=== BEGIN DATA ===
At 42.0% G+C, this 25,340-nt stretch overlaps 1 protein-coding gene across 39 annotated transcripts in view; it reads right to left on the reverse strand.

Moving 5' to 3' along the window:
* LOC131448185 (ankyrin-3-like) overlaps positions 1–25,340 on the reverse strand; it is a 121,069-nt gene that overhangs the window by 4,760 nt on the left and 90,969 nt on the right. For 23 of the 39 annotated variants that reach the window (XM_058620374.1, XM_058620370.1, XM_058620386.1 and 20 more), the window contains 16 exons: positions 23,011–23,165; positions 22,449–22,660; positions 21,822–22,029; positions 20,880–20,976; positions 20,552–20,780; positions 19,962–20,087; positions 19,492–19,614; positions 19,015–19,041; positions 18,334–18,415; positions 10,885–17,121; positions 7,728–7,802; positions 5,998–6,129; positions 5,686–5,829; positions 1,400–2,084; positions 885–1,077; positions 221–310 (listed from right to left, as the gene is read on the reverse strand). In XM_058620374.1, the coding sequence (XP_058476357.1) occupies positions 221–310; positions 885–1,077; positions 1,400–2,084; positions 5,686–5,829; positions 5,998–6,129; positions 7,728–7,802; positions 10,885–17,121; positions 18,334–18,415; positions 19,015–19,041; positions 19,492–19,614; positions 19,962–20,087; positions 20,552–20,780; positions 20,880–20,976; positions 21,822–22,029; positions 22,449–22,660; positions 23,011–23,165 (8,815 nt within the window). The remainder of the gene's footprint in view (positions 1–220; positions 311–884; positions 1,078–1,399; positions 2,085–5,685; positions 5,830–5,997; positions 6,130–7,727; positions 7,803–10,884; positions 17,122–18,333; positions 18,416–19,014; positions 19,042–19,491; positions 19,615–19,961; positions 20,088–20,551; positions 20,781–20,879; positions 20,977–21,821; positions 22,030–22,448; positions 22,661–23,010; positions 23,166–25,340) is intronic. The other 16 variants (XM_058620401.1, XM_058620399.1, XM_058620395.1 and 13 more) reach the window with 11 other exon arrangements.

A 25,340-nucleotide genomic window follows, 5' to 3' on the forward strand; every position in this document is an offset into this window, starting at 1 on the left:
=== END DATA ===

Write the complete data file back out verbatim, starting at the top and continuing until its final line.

At 42.0% G+C, this 25,340-nt stretch overlaps 1 protein-coding gene across 39 annotated transcripts in view; it reads right to left on the reverse strand.

Moving 5' to 3' along the window:
* LOC131448185 (ankyrin-3-like) overlaps positions 1–25,340 on the reverse strand; it is a 121,069-nt gene that overhangs the window by 4,760 nt on the left and 90,969 nt on the right. For 23 of the 39 annotated variants that reach the window (XM_058620374.1, XM_058620370.1, XM_058620386.1 and 20 more), the window contains 16 exons: positions 23,011–23,165; positions 22,449–22,660; positions 21,822–22,029; positions 20,880–20,976; positions 20,552–20,780; positions 19,962–20,087; positions 19,492–19,614; positions 19,015–19,041; positions 18,334–18,415; positions 10,885–17,121; positions 7,728–7,802; positions 5,998–6,129; positions 5,686–5,829; positions 1,400–2,084; positions 885–1,077; positions 221–310 (listed from right to left, as the gene is read on the reverse strand). In XM_058620374.1, the coding sequence (XP_058476357.1) occupies positions 221–310; positions 885–1,077; positions 1,400–2,084; positions 5,686–5,829; positions 5,998–6,129; positions 7,728–7,802; positions 10,885–17,121; positions 18,334–18,415; positions 19,015–19,041; positions 19,492–19,614; positions 19,962–20,087; positions 20,552–20,780; positions 20,880–20,976; positions 21,822–22,029; positions 22,449–22,660; positions 23,011–23,165 (8,815 nt within the window). The remainder of the gene's footprint in view (positions 1–220; positions 311–884; positions 1,078–1,399; positions 2,085–5,685; positions 5,830–5,997; positions 6,130–7,727; positions 7,803–10,884; positions 17,122–18,333; positions 18,416–19,014; positions 19,042–19,491; positions 19,615–19,961; positions 20,088–20,551; positions 20,781–20,879; positions 20,977–21,821; positions 22,030–22,448; positions 22,661–23,010; positions 23,166–25,340) is intronic. The other 16 variants (XM_058620401.1, XM_058620399.1, XM_058620395.1 and 13 more) reach the window with 11 other exon arrangements.

A 25,340-nucleotide genomic window follows, 5' to 3' on the forward strand; every position in this document is an offset into this window, starting at 1 on the left: